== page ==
“SPIRIT in the Land” is an exhibition which has just opened at the ANU’s Drill Hall Gallery exploring the connection between Australian artists, historical known for their special appreciation of the spiritual ethos and power of the land in this country.
The landscape has been an ongoing subject in the history of Australia art, one of the few areas where popular and elite art coincide and, as the gallery says, “Vital to the ongoing formation of images of a national identity”.
The exhibition brings together paintings and sculptures by Lorraine Connelly-Northey, John Davis, Russell Drysdale, Rosalie Gascoigne, Emily Kame Kngwarreye, Dorothy Napangardi, Sidney Nolan, John Olsen, Lin Onus, Rover Thomas and Fred Williams.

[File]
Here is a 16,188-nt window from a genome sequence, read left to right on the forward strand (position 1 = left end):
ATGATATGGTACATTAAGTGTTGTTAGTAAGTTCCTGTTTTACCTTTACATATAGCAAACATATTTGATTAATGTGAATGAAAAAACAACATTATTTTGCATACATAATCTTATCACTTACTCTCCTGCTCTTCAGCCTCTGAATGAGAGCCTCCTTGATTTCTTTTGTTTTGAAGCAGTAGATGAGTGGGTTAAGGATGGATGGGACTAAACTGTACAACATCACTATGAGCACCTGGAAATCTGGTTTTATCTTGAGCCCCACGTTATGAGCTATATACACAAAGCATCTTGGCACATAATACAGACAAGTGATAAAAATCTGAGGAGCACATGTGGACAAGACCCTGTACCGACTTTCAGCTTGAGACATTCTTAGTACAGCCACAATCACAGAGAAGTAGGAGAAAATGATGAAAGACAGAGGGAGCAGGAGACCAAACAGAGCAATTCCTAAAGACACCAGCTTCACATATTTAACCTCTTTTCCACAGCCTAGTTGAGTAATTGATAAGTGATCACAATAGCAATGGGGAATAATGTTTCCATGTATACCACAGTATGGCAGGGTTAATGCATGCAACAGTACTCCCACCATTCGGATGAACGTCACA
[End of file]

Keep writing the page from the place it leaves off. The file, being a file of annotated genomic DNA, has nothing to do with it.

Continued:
Aerial landscapes take shape in the elevated perspectives of Nolan’s eroded landforms of central Australia can be viewed alongside Napangardi’s patterning of shifting sands and Rover Thomas’ desert paintings.
Water and its erosive power are focal points in Williams’ paintings and the patterns of Emily’s yam dreaming images relate to water too.
The works of Onus and Davis look at the interchange between indigenous and non-indigenous traditions and images.
The red desert images of Drysdale reflect the harshness of the Australian climate, while Connelly-Northey’s capture the sheer beauty of the landscape and Gascoigne’s weathered and rusted works utilise pastoral detritus.
The exhibition has been curated by McClelland Gallery + Sculpture Park’s director, Robert Lindsay and senior curator, Penny Teale and is toured by NETS Victoria.
“Spirit in the Land,” at the Drill Hall, Kingsley St Acton, until April 1.
Photo: Russell Drysdale, The crow trap, 1941, oil on fibro cement panel, 40.7 x 60.8 cm. Courtesy Newcastle Region Gallery Art Gallery, New South Wales. Gift of Dr Roland Pope,1945. © Estate of Russell Drysdale